For a practitioner’s perspective, Slator reached out to Dr Jonathan Downie PhD, AITI for his take on the area of CAI and quality metrics. Downie is an interpreter whose PhD was on client expectations of interpreters and he is a co-host on podcast Troublesome Terps. This is what he told us:
“Building Computer-Assisted Interpreting systems is in everyone’s interests. Anything that can reduce the cognitive effort of jobs like term searching, number management and working with names is good news.”
“Measuring interpreting quality is an incredibly complex problem, all the more so since research from the mid-1990s has shown that interpreting is as much interpersonal as it is linguistic. The words and prosody can be perfect and yet the interpreting can still flop and the meeting could crash. Conversely, the interpreter could have a choppy, hesitant day but the client could love it and the meeting could go well. Their simplistic view of quality and interpreting itself means that their tool is interesting but more theoretically useful than practically useful.”
“There is real potential for CAI tools but they need to be interpreter-driven, rather than using automated quality metrics that might not be measuring quality in the same way as clients and users do. My advice to the developers would be to create software that allows interpreters to tune the amount and kind of help they receive on-the-fly and to work to get the UX and UI clean and quick, perhaps even using transparent screens, as featured on the flight-decks of some aircraft, so the interpreters can still see the speakers.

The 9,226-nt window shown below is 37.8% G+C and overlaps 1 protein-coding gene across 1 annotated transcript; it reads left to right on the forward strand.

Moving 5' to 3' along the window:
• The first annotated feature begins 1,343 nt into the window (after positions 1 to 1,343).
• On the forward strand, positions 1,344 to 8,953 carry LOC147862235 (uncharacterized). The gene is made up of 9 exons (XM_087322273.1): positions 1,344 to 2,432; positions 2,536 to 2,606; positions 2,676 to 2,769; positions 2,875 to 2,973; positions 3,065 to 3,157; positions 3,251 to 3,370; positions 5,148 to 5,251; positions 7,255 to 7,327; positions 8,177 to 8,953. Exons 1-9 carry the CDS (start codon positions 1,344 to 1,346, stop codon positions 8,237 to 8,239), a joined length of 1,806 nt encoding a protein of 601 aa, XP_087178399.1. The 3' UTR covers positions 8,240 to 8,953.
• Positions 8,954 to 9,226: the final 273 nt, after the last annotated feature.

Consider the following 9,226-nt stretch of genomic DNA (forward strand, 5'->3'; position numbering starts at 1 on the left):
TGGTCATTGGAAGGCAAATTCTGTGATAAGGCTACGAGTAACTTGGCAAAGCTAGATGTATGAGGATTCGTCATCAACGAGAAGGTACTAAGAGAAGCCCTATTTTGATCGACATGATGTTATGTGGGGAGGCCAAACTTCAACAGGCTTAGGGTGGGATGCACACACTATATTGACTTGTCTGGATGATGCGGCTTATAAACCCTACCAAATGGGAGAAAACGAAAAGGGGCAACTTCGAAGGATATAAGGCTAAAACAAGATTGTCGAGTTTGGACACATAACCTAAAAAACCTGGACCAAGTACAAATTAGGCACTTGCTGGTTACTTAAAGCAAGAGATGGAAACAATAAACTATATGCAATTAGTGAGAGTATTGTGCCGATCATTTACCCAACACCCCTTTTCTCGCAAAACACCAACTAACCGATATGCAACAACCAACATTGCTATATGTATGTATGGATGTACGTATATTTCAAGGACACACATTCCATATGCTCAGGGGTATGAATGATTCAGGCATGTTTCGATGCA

“Smart technology with interpreters in the driving-seat is the way to go.”
About The Authors
The paper is co-authored by a group of students and professors:
- Jordan Boyd-Graber – Associate Professor in the University of Maryland Computer Science Department (tenure home), Institute of Advanced Computer Studies, iSchool, and Language Science Center).
- Junjie Hu – Ph.D. in Language and Information Technology in Language Technologies Institute at Carnegie Mellon University
- Graham Neubig – Assistant Professor in the Language Technologies Institute, Carnegie Mellon University
- Craig Stewart – Master of Language Technologies Program in Language Technologies Institute at Carnegie Mellon University
- Nikolai Vogler – Master of Language Technologies Program in Language Technologies Institute at Carnegie Mellon University
Neubig’s research is concerned with language and its role in human communication, with a particular focus on breaking down barriers in human-human or human-machine communication through the development of natural language processing (NLP) technologies.
Boyd-Graber focuses on making machine learning more useful, more interpretable, and able to learn and interact from humans.